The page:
Ice, flood and wind

Wind and water push Des Moines River through flood stage, send bricks hurling from top of downtown building

-Messenger photo by Chad Thompson
The Des Moines River near the Hawkeye Avenue Bridge flowed mostly free of ice Monday afternoon after an ice jam formed over the weekend.

Flooding issues in Webster County were minimal on Monday, but strong gusts of wind caused some damage to structures throughout the area.

Multiple bricks toppled from a building located at at the intersection of South 11th Street and Central Avenue, causing a portion the road to be closed off.

No injuries were reported.

Brooke Hagenhoff, a meteorologist with the National Weather Service in Des Moines, reported a few gusts of of wind reached between 35 mph and 40 mph in the early afternoon.

The bricks fell from the east side of the structure and landed on the sidewalk.

-Messenger photo by Chad Thompson
About a dozen pieces of brick fell to the sidewalk at the corner of South 11th Street and Central Avenue Monday morning as wind gusts of more than 30 mph blew through Fort Dodge.

At least a dozen pieces fell from the top of the structure.

According to Tony Trotter, Fort Dodge city engineer, that area was sectioned off at about 8 a.m.

Trotter said he wasn’t sure how long it would be closed.

He said typically the owner of the building is given an action plan to fix the problem.

The plan is provided through the city’s inspection department.

-Messenger photo by Chad Thompson
Large broken pieces of ice collected on the shore of the Des Moines River.

Troy Brandt, Fort Dodge building official, did not immediately return a phone call Monday seeking comment.

Bricks from the same building fell from it in 2015. It was later determined to be structurally sound by the experts who examined it.

Trotter also reported that one of the banners located at the roundabout at First Avenue South and Sixth Street, blew away on Monday.

“It looked like the welding on that failed,” he said. “That’s still under warranty.”

He said the company that installed the banners would pay to replace it.

In Algona, the roof covering Snap-On Tools, 2600 U.S. Highway 18, sustained damage, David Penton, Kossuth County emergency management coordinator, reported.

The black roofing material which typically lays flat was blown upward.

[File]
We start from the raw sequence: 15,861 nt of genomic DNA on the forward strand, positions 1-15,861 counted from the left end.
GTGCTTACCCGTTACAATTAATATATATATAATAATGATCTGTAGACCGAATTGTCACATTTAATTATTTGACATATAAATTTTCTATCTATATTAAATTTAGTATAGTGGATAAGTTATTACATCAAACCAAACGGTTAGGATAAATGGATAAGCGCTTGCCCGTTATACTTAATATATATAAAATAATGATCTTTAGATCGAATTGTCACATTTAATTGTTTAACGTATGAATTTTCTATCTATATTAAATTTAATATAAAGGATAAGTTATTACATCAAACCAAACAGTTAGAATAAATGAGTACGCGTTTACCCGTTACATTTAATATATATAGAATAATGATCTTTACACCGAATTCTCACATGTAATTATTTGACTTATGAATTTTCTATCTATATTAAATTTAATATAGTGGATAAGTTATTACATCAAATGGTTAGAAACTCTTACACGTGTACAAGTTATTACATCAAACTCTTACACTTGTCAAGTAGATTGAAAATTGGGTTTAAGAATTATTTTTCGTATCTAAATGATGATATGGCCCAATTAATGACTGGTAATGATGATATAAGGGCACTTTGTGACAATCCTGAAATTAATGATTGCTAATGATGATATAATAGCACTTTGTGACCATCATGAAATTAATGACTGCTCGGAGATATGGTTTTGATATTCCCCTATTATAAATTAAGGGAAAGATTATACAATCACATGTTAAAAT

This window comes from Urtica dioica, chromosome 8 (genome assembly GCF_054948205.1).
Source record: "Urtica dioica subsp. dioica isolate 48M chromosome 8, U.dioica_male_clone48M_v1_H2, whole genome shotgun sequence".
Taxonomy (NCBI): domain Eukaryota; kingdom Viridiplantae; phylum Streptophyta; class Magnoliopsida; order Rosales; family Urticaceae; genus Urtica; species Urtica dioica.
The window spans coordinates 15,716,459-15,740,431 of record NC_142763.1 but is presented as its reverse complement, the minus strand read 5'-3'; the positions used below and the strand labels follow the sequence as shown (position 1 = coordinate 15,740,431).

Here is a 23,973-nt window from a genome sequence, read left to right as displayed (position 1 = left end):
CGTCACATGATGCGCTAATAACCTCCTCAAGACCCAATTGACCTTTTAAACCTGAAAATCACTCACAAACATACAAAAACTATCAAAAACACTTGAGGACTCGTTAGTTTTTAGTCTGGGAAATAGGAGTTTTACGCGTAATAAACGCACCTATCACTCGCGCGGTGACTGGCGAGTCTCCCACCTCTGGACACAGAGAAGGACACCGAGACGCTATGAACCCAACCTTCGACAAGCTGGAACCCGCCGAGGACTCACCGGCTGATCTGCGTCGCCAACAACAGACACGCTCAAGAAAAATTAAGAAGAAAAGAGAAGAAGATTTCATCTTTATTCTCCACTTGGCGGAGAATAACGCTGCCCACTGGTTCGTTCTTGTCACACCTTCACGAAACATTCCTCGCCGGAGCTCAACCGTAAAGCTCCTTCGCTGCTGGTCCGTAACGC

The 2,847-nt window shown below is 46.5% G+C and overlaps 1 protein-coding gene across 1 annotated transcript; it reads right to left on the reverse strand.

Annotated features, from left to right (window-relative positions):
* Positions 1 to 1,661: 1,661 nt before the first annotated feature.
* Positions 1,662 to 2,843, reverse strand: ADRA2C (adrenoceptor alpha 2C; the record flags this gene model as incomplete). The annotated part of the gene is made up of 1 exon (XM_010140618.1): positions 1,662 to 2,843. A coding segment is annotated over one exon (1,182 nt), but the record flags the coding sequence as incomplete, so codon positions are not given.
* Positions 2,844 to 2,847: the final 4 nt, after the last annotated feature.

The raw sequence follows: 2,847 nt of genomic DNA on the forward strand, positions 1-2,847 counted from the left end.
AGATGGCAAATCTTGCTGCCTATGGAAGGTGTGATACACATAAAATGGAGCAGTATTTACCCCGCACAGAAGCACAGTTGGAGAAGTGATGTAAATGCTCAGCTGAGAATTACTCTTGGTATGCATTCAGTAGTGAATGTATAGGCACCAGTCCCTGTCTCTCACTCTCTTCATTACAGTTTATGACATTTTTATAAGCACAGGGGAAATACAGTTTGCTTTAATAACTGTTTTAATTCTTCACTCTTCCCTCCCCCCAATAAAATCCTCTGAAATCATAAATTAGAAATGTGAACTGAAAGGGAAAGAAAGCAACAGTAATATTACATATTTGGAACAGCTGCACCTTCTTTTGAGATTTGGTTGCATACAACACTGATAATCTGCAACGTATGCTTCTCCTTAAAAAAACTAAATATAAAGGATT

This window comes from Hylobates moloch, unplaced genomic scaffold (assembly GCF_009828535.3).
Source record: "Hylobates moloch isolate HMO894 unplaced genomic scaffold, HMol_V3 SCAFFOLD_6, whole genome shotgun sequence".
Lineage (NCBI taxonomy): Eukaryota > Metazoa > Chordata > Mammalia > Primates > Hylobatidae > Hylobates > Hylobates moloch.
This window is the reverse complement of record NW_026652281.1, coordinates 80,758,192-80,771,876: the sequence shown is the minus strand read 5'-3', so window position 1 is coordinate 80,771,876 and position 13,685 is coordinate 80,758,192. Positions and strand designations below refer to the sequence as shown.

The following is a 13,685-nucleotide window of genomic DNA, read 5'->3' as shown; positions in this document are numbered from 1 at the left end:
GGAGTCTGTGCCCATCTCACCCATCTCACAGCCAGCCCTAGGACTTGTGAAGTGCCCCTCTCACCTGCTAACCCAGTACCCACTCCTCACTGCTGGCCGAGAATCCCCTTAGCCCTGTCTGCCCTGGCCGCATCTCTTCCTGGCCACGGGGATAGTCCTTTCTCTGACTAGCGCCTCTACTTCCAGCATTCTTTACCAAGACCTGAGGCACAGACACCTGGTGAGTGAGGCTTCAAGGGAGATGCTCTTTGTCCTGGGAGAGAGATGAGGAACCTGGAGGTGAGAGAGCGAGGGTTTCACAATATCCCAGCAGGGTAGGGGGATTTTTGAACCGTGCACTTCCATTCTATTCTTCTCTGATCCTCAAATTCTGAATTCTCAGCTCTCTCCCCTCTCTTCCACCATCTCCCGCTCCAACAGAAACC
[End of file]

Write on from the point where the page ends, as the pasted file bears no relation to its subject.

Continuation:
“It was adhered to the roof,” Penton said. “Now the seal has been broken. It’s going to be a pretty big repair.”

In addition to some roofs being tested by the wind, tree branches were downed throughout Kossuth County.

“We have a lot of tree branches down around town,” Penton said. “Driving around the county, doing some assessments I’ve seen power lines whipping along. I wouldn’t be totally surprised if we ended up with a power outage or something.”

Flooding in Kossuth County was not a factor on Monday, Penton said.

“As far as flooding nothing that is affecting us from the ice jam south,” he said. “We are not really having a problem with that in any of our locations. No reports of water in basements. As far as that goes we are sitting alright.”

A flood warning has been issued in Webster County, but according to Scott Forbes, Webster County emergency management coordinator, the water is not threatening at the moment.

“Right now we haven’t had any issues,” Forbes said. “It’s kind of a yearly thing when the ice starts to break up it gets lodged somewhere and blocks up the water until it gets enough pressure to break that ice free. That does create some possible flooding from that. We had that break up this weekend.”

An ice jam that formed over the weekend has since moved further down the Des Moines River.

Forbes said the water was at about 13 feet.

“The flood stage is at 10 foot around that location,” he said. “Once it gets over that 10 foot. When we get over the moderate level it’s 16, 17 feet, that’s when you would see flooding on roads and things.”

He added, “It looks to be flowing pretty good right now and I have been down to Lehigh. It’s high but not up over the banks yet.”

Forbes said if everything keeps moving the water should stay at around the 13-foot mark.

“We are not predicting anything that would bump it up that much,” he said.

When coming upon water on the road, Forbes advised not to go through it.

“Just turn around,” he said. “Find an alternate route.”

Melody Larson, Humboldt County emergency management coordinator, said flooding hasn’t been an issue there.

“I came through Fort Dodge and saw the ice in the river and when I came to Humboldt there wasn’t any,” Larson said. “It looked like it was up a little, but not a whole lot.”

In terms of the wind, Larson said vehicles on the highway were getting pushed around from the strong gusts.

The Humboldt County Sheriff’s Department reported a large branch down within city limits, but no other damage.

The the sheriff’s departments in Wright, Sac, Pocahontas, Palo Alto and Calhoun counties reported no damages.

Much of north central Iowa, including Webster County, entered into a winter weather advisory Monday night.

The advisory is in effect until 3 p.m. today.

Hagenhoff said snow totals are expected to be about 2 inches by the time the weather event ends tomorrow night.

She said Fort Dodge would experience strong northwest winds from 15 to 20 mph, with gusts up to 25 mph through the night.